Aussies Are Annoyed about Being Asked for Tips Even When Ordering Via a QR Code
Our daily lives have changed significantly as a result of the pandemic, frequently for the better.
As a result of this, the QR code has become a significant aspect of life.
It used to be uncommon to need to scan one, so when you did, you were amazed by its strength: How could just scanning a photo lead you to a completely different website?
Boomers needed some time to figure them out since for a while, all they were doing was snapping pictures of them and then asking their kids what to do next.
Thanks to QR codes' rising popularity and convenience, many restaurants are now allowing customers to order food and drinks from their tables, which are then served by a waiter.
Related post: Gary Martin Stated That QR Codes Menu Is Unnecessary
QR codes are popularly used in restaurants
The key question, though, is if tips are still expected when placing an order using a QR code.
The key concern, though, is whether or not we should still leave a tip while placing an order via a QR code.
Although most people tip when they receive good service, a lot of the traditional waiter's duties have been replaced by new technology.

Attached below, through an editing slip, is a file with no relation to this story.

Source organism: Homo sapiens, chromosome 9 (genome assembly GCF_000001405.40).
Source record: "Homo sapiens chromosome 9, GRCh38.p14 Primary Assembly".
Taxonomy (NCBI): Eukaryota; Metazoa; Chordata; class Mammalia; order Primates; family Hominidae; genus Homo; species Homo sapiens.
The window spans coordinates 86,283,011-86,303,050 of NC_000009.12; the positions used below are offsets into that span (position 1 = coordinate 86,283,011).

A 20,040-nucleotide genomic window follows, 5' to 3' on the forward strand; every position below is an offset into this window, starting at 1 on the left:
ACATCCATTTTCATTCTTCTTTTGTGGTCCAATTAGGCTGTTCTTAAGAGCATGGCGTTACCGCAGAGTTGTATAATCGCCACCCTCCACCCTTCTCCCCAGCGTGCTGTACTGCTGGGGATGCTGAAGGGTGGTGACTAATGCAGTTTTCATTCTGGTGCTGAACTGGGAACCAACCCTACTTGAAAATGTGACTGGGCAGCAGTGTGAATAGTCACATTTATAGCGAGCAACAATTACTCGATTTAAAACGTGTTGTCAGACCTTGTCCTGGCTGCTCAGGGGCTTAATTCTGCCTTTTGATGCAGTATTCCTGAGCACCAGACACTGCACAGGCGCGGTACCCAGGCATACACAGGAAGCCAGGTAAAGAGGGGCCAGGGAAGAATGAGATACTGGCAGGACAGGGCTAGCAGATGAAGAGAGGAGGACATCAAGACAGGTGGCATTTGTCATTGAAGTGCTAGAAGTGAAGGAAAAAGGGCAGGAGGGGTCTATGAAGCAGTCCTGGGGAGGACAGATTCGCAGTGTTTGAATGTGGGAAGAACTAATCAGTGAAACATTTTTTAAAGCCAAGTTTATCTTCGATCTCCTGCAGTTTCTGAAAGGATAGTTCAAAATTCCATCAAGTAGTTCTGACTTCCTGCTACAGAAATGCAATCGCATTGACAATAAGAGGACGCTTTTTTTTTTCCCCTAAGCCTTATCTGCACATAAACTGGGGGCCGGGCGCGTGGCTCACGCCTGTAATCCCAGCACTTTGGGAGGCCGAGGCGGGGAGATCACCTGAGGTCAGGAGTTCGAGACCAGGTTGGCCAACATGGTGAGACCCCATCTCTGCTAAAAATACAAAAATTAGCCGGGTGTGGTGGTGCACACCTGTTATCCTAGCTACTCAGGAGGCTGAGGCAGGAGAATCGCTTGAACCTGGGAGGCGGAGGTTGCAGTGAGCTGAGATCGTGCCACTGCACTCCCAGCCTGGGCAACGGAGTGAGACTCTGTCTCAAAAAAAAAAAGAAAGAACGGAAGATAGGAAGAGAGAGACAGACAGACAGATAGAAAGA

It is even to the point that many times the waiter now only brings the meal from the kitchen to the table without adding much of a personal touch.
Since the software doesn't have a family to support, this is a perfectly legitimate concern.
Is tipping necessary when we already order via a QR code?
Restaurants contend that all tips go to the staff members.
Although most employees in Australia are paid in accordance with the law, you might wish to get in touch with your regional ombudsman if your employer persists in paying you in cash.
Adam Glezer, a consumer advocate with Consumer Champion, stated:
"In Australia, the waiting staff is on a significantly higher income than those in America, where they rely on their tips... Australian businesses seem to be attempting to become more like American companies.